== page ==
State Rep. candidate has spent more than two decades fighting the system
By Mike McGann, Editor, UnionvilleTimes.com
NEW GARDEN — Susan Rzucidlo says she knows she can rub some people the wrong way, especially if they get between her and something she’s fighting for, whether it be for her own disabled child, or the children of others.
But even she was taken aback when she discovered that Gov. Tom Corbett had banned her and her colleagues from the state capitol in February, during a protest for the rights of the disabled by a group called American Disabled for Attendant Programs Today (ADAPT).
The irony that a stream of professional lobbyists were allowed through the barricades, while she and other ordinary citizens with a case to argue with elected officials were denied access was not lost on Rzucidlo, she said.
She says she doesn’t really ever allow someone saying “no” to her to stop or even slow her down much, if she’s convinced what she’s fighting for is worth the battle.
So she said she understands why running again for State Representative against eight-term incumbent Chris Ross (R-East Marlborough) might seem like a bit of a fools errand. Except, of course, she doesn’t see it that way. If anything, she notes, the conduct of the Corbett Administration on a range of issues from The Marcellus Shale to a move toward institutionalizing the disabled, to cuts in education funding means Pennsylvania, now more than ever, needs a straight-shooter who won’t take no for an answer when fighting for average people.
“Basically, we’ve created an unelected corporate government,” she said. “It’s a corporate welfare state, we’re subsidizing oil companies and private education companies.”
While she has strong opinions about everything from the lack of tax on The Marcellus Shale to the public pension mess, because of her personal history as the mother of disabled child, she’s quick to bring up what she sees as inefficient and unwanted to changes to state programs for the disabled and the sudden desire to warehouse these individuals — it costs more money and is less effective, she says, than community and home-based care.
“This administration has placed at least 12 people in state-run institutions — the cost is about $650 per day,” she said. “In all eight years of (Gov.) Ed Rendell’s administration no more than five people were ever placed. (Corbett’s Public Welfare) Secretary (Gary Alexander) understood that institutional care was far more expensive than community or home-based care. The question isn’t ‘should the state pay for community based care’ ; the state is required by federal mandate to provide institutional care. The question is how will we spend our limited resources. On the far more expensive institutional model or in the community for a more natural and far less expensive model?”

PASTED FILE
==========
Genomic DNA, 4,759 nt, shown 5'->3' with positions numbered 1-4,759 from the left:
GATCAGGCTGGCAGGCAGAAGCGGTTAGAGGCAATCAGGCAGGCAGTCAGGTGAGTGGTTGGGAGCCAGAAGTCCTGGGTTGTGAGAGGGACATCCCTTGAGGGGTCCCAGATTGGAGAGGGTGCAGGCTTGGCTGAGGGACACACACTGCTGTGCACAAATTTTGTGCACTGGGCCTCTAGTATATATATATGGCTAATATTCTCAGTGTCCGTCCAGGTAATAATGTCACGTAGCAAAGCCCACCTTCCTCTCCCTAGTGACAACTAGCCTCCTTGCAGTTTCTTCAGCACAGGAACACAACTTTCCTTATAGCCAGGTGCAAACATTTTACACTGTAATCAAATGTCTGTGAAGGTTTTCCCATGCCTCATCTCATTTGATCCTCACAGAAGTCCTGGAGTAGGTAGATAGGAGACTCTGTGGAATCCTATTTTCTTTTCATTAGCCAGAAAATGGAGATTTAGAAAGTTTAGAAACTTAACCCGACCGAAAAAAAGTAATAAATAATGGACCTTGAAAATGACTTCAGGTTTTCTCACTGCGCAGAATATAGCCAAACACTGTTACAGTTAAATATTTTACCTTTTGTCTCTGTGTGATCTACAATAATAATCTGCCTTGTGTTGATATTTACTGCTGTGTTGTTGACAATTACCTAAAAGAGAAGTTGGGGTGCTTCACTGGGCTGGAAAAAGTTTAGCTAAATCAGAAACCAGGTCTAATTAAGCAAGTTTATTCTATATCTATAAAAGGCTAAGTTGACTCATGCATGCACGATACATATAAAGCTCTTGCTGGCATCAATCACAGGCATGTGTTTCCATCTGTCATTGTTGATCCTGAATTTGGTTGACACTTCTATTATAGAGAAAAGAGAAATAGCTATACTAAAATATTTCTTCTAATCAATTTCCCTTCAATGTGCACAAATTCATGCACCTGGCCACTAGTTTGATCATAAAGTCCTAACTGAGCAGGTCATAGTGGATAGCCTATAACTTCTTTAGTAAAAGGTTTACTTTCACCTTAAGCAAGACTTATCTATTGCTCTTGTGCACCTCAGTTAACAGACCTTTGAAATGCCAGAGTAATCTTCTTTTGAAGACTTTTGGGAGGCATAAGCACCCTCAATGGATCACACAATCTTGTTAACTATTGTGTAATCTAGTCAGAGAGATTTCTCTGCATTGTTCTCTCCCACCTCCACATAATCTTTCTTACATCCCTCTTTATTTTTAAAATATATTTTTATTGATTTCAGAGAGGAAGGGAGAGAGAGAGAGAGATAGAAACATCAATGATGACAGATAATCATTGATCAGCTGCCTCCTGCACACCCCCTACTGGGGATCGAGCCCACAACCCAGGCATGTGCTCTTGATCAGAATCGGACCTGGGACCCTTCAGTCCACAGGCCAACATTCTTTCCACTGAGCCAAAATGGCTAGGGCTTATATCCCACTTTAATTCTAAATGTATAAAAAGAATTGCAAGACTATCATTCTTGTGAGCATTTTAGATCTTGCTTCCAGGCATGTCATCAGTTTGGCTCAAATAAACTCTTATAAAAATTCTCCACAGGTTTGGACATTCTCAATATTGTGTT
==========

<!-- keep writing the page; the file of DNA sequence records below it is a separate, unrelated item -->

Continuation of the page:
She offered a number of similar thoughts last month during her testimony before state House Human Services Committee and later this month will serves as the Pennsylvania representative to the third-annual Mom Congress on Education and Learning conference in Washington, D.C.
Rzucidlo knows the system inside and out, fighting for her son Ben, who was diagnosed as severely disabled at a very young age. Doctors told her Ben would never be able to feed himself, never speak, never even know that Rzucidlo was his mother. They recommended that she institutionalize him for the sake of her other children.
“I got up and stormed out of that appointment,” she said, smiling, acknowledging she has a bit of a temper. “Today, I am proud to tell you that: not only can Ben feed himself, he can prepare a meal; not only can Ben tie his shoes, he can dress himself and he works in our local hospital as a volunteer. Ben did not speak until he was seven years old, but he does speak now and he can read and he comprehends what he reads.”
There’s a bit of a pause as she lists all of the mileposts her son, now in his early 20s, has managed that she was told would be impossible.
Then another smile:
“Most importantly, Ben damn well does know that I am his mother,” she said, defiant pride evident on her face.
She said that had she followed the doctor’s advice, it would have cost the state a staggering $43.2 million to date for Ben’s care and that he would decidedly be worse off, cut off from the love and support of his family.
Rzucidlo says she’s confused by The Corbett Administration’s choices in embracing wasteful policies and at the same time slashing funding to those who need it most. She says they seem to have gone off the reservation in so many areas, dragging along legislators like Ross.
One area she cites specifically: environment.
Ross has typically been a champion of environmental issues, she said, noting his authoring of various recycling measures and typical high grades by groups like Penn Environment.
But, that seemed to come in conflict with the Corbett Administration’s plans, so she argues that Ross ignored his own conscience and has done the governor’s bidding. The result: Penn Environment earlier this year gave Ross a 23% rating — saying he voted against environmental protection 77% of the time in issues relating to Marcellus Shale.
“Environment was the one thing I thought we always could depend upon from Chris,” Rzucidlo said. “But 23%? I guess following the governor’s lead is more important to him than what the folks back home think.”
Both Ross and Rzucidlo are running unopposed in next week’s primary election before facing each other in the November general election.